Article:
These days, digital information is gold. This is especially true in healthcare, where organizations strategically use health information to improve efficiency, reduce costs, and try to enhance the safety and quality of patient care.
The American Health Information Management Association (AHIMA) defines information governance “as an organization-wide framework for managing information throughout its lifecycle and supporting the organization’s strategy, operations, regulatory, legal, risk, and environmental requirements.”
Information governance helps manage and control information by supporting the organization’s activities and ensuring compliance with its duties.
Information governance is what healthcare organizations need to not only tie together data from diverse departments, but to trust that the information is accurate, up-to-date, and privacy protected.
Application Programming Interfaces (APIs) refers to technology that allows one software program to access the services provided by another software program. APIs help applications “talk” to each other, generally requiring human interaction.
Like any new technology, APIs provide opportunities that come with some risks. There are many concerns regarding APIs, from security to API vendor stability.
There are fears that APIs may open new security vulnerabilities, with apps accessing patient records without receiving proper patient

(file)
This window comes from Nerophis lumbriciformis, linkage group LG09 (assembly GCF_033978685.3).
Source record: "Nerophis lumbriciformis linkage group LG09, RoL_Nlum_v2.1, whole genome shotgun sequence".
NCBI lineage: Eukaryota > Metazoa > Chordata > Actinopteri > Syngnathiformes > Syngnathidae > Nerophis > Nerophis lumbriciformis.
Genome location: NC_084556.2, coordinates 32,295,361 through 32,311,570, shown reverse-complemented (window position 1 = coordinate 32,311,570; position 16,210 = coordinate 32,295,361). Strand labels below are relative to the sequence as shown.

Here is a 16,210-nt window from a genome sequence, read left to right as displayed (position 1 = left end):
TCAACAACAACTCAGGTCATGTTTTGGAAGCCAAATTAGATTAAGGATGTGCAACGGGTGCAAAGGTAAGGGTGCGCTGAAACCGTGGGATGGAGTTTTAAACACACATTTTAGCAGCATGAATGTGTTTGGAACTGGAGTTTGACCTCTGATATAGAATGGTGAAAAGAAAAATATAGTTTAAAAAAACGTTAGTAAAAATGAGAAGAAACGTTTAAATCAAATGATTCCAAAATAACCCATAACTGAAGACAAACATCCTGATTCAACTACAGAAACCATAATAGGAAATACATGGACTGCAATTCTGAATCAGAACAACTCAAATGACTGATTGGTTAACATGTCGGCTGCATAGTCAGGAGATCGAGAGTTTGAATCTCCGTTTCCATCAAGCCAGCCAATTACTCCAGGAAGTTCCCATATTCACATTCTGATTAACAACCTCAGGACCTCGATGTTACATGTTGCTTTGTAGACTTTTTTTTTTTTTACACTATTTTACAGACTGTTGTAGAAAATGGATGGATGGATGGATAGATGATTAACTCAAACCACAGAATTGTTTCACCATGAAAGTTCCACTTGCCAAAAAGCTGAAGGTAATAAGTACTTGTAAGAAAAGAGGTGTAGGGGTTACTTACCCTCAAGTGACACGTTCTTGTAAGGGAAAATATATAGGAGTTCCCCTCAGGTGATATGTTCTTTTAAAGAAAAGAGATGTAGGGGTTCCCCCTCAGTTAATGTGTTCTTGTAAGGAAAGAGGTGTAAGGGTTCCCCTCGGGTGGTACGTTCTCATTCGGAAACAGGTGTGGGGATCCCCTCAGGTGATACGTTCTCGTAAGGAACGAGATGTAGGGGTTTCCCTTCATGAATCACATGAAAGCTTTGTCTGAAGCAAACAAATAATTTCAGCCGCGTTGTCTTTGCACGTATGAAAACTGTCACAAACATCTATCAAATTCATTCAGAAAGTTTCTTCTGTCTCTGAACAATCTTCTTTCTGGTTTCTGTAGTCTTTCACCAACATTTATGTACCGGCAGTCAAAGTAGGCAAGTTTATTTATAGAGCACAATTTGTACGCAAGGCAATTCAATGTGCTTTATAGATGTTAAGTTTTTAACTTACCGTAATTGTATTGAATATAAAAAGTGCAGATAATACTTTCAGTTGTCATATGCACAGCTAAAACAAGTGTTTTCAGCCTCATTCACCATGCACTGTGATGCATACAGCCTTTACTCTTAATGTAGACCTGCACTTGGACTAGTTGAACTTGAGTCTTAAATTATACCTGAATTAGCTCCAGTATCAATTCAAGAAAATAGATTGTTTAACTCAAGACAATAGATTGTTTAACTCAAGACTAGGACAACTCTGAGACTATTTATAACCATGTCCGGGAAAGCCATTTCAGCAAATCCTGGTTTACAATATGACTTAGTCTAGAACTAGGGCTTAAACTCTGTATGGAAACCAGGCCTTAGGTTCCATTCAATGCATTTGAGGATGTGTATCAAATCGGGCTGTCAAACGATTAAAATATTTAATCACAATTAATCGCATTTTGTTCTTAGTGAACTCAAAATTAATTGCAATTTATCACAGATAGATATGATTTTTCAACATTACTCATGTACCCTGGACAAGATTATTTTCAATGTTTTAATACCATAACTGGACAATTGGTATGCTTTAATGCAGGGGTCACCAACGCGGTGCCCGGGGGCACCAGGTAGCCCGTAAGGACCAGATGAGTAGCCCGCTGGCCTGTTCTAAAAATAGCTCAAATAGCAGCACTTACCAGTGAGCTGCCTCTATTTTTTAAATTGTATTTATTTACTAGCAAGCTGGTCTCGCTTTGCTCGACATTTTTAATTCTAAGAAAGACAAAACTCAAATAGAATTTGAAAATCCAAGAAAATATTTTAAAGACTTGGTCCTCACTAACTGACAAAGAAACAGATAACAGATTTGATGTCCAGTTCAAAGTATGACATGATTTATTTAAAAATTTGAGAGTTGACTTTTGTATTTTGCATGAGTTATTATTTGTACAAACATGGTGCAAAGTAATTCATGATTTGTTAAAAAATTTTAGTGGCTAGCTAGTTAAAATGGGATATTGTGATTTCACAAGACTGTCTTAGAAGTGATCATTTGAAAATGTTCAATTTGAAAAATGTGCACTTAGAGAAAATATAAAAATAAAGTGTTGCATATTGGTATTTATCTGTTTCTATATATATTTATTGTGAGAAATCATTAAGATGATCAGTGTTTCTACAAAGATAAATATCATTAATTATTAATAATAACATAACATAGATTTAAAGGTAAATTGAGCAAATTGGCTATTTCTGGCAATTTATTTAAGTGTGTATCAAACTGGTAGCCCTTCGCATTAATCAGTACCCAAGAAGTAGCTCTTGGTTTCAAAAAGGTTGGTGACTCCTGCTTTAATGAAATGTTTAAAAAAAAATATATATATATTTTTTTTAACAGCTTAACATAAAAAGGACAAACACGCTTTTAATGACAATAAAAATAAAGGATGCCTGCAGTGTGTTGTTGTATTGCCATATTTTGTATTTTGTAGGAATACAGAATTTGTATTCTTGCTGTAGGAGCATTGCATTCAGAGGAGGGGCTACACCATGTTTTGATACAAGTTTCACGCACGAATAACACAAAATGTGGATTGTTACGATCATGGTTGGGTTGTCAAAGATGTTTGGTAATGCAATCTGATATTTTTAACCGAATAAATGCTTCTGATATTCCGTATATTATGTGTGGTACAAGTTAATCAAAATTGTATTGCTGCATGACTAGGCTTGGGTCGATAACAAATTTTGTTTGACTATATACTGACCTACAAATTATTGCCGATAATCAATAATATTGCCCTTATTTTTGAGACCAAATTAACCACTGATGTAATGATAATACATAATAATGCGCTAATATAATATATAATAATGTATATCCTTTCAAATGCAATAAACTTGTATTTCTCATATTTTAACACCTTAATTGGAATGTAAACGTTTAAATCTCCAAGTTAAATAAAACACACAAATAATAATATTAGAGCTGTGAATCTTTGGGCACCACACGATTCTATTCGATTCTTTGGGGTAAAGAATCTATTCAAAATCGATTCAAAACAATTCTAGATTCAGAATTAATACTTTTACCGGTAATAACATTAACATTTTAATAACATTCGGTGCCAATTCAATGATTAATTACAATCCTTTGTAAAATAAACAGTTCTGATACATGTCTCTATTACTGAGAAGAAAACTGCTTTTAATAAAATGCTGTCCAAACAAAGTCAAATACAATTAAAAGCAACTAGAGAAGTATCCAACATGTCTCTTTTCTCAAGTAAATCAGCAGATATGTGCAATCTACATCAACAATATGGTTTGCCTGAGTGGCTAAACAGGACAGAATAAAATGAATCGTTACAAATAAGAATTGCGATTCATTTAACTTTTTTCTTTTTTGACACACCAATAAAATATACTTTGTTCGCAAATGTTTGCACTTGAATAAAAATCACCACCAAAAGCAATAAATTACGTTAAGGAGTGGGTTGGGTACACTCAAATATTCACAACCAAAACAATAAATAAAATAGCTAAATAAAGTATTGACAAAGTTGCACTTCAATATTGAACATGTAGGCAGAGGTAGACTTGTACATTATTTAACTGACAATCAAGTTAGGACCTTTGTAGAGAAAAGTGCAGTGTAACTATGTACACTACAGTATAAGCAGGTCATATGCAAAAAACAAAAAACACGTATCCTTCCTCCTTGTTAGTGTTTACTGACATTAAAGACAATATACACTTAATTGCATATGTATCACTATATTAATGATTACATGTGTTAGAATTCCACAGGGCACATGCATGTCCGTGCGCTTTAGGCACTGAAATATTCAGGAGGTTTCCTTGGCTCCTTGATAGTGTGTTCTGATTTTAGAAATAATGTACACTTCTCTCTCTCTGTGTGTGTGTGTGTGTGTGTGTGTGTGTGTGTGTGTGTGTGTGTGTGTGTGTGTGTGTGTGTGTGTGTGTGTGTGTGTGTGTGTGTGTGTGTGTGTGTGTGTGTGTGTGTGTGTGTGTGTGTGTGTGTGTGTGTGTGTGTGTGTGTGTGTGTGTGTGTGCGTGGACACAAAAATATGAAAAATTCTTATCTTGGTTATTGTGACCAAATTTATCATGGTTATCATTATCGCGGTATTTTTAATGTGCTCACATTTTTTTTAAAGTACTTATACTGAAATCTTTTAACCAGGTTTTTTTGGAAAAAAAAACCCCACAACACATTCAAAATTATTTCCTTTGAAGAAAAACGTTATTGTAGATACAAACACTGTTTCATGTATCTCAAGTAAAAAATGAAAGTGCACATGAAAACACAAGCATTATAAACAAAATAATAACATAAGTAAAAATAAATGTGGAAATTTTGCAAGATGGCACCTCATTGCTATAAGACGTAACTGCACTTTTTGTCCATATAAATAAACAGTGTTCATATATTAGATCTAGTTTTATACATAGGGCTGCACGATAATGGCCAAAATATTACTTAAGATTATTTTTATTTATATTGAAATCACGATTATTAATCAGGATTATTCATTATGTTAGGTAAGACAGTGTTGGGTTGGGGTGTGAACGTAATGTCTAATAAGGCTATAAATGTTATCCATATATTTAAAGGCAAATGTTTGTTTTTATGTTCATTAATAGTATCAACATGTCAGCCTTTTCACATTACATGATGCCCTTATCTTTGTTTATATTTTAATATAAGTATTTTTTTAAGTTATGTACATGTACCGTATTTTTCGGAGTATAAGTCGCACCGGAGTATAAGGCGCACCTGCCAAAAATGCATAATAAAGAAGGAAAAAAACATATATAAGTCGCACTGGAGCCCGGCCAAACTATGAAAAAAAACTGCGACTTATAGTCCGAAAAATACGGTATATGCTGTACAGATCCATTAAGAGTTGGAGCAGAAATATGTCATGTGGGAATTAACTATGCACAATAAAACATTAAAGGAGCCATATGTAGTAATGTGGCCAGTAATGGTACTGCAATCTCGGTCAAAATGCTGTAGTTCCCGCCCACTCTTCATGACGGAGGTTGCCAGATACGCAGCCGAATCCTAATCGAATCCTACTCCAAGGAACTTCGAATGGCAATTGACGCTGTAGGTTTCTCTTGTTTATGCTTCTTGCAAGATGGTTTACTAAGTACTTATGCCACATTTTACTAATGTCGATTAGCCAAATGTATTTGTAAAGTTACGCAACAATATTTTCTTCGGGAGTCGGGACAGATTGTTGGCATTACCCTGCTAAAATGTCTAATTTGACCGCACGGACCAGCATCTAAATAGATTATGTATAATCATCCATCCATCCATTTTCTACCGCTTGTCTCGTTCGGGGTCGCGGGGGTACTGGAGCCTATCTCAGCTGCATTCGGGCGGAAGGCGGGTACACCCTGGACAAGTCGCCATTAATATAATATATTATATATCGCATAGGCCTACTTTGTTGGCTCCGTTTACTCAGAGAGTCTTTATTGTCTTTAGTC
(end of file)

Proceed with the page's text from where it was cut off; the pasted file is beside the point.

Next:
authorization. While access to health data via APIs does require additional considerations, privacy and security standards, and regulatory compliance needs, the truth is that if properly managed, the benefits by far outweigh the risks.
(source: https://www.healthit.gov/sites/default/files/facas/HITJC_APITF_Recommendations.pdf )
How Are APIs Being Used To Improve Patient Outcomes?
The Centers for Medicare & Medicaid Services (CMS) believes that the future of health care data interoperability depends on the development and implementation of open APIs and on supporting patients so they can use a secure electronic method to access their information. The CMS MyHealthEData initiative launched in March 2018 is leading by example.
CMS Administrator Seema Verma stated at the HIMSS18 conference that “We need more clinical and payment data being exchanged via APIs, and that data sent to both the provider and consumer. The administration is serving as a convener – joining with patients, clinicians, and innovators to develop more open source APIs for use across the entire digital health information system. And, in addition to APIs, our vision of interoperability by this administration includes not only EHRs, but the entire digital health information ecosystem.”
Next Step? Move Your Organization’s Information Governance Forward
Getting the ball rolling with information governance is often the hardest part, but HIM professionals are ready to take on the challenge.
Kathy Downing, MA, RHIA, CHPS, PMP, senior director of information governance at AHIMA, says that “health system mergers and acquisitions highlight the need for interoperability—defined as the capability of different information systems and software applications to communicate and share information—and information governance (IG).”